Alaska Gov. Mike Dunleavy has had a busy week, including leading a State of Alaska lawsuit with hopes the Supreme Court will overturn Pebble Mine protection mandates for Bristol Bay. Today, SalmonState is questioning the Governor over a South Central road system project that would lead to more mining activity.
Here’s more from SalmonState:
Same playbook, new project: State attempts rebrand of West Susitna Industrial Access Road
July 27, 2023
ANCHORAGE, ALASKA—Alaska Governor Mike Dunleavy today announced an attempt to rebrand the West Susitna Industrial Access Road, which would slice through wild public lands and salmon streams to create a mining district largely operated by foreign mining companies. While the Administration claims this “new” road is a different project, this announcement is a blatant attempt to rebrand the same money-losing handout, at the expense of Alaskans and of fish and game, that the Governor and his Administration have pursued for years.
“This is the same industrial access road that the state has promoted since 2014,” said Mike Overcast, owner of Tordrillo Mountain Lodge, which is located in the West Susitna region. “The Department of Transportation is purposely chopping the project up into smaller pieces in an attempt to avoid an appropriate environmental review and really look at the impacts to the salmon resources and the existing tourism-based economy in the West Susitna Region.”
“The West Susitna Road is a giant giveaway of state funds to subsidize the speculative mining ventures of foreign mining companies,” said Adam Cuthriell, owner of FishHound Expeditions, a fishing guide business in the region. “It doesn’t make sense for Alaskans to foot the bill and give these junior mining companies a free handout when it will jeopardize Alaskan-owned small businesses.”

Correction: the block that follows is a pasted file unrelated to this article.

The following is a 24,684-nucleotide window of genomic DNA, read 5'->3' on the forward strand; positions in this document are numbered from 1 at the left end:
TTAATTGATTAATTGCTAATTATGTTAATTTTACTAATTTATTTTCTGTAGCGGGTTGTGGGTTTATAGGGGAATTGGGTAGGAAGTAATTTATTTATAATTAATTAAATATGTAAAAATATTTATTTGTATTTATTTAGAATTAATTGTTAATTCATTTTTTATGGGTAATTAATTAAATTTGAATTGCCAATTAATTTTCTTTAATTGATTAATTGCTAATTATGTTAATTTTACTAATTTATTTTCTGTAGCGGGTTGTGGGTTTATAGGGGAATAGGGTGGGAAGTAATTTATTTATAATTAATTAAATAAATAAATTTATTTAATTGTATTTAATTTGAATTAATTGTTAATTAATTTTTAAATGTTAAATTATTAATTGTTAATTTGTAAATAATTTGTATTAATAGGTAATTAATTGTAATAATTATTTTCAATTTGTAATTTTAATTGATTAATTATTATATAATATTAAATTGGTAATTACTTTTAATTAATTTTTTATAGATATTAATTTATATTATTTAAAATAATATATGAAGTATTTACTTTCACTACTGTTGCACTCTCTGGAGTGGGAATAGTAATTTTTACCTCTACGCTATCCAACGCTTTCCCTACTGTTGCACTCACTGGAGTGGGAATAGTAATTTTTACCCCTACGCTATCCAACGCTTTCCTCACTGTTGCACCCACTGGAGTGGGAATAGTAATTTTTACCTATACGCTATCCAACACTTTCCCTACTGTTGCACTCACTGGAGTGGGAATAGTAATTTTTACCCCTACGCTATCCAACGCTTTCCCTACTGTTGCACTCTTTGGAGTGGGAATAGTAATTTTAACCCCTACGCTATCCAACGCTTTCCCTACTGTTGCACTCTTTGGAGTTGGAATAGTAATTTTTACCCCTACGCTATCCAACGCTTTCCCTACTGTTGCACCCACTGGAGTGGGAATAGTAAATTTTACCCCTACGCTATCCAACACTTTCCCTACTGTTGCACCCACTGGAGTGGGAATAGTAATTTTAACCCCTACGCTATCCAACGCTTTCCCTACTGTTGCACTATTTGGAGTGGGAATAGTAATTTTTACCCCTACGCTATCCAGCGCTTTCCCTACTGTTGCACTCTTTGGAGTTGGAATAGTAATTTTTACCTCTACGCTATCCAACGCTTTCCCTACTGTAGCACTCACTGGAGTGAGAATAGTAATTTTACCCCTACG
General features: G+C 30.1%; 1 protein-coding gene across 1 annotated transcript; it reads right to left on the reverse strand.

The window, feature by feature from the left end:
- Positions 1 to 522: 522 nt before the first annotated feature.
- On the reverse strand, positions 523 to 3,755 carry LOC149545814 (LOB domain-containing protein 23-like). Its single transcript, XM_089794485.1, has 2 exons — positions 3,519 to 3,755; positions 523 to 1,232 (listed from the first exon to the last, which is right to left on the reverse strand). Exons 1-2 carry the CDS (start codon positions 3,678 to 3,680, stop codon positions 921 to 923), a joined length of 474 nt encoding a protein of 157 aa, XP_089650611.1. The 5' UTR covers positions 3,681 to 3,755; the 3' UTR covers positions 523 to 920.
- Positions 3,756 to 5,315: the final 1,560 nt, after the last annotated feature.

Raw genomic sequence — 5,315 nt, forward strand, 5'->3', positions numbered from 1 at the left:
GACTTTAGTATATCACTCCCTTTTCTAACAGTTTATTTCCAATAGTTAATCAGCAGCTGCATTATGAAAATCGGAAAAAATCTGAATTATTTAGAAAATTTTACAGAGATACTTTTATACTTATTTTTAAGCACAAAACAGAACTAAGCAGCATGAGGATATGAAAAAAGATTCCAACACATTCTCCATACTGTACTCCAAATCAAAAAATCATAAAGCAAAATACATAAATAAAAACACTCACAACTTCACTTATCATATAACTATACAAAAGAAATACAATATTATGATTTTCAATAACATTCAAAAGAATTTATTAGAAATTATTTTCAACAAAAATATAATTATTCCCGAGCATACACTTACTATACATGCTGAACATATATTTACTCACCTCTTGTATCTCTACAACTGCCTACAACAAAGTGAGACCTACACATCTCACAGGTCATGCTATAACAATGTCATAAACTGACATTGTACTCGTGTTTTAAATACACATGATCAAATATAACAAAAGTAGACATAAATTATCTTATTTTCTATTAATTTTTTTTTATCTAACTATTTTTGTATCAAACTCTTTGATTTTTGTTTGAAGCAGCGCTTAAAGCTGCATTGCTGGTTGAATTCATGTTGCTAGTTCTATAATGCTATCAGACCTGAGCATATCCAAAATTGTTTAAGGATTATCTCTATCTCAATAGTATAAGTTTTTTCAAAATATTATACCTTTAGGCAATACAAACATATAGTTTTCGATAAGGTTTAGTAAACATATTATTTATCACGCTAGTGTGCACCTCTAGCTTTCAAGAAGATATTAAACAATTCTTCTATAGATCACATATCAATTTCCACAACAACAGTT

Ultimately, the West Susitna Industrial Access Road would cross 182 waterways, impact at least 83 salmon streams, and cost the State of Alaska at least $450 million. The goal is to use Alaska’s money to connect the Yentna mining district with the existing road system — and, ultimately, to convert much of the West Susitna region, currently wild, into a series of open pit gold mines. If the mining district that this road leads to is eventually developed, industrial traffic would greatly impact any purportedly intended recreational use of the area.
“All the specifications make clear this publicly funded road would be built for industrial mining trucks, and this attempted rebrand to ‘public’ doesn’t pass the smell test,” said former Republican state senator Rick Halford. “We have huge infrastructure and other needs around the state that should be prioritized over speculative industrial roads to nowhere.”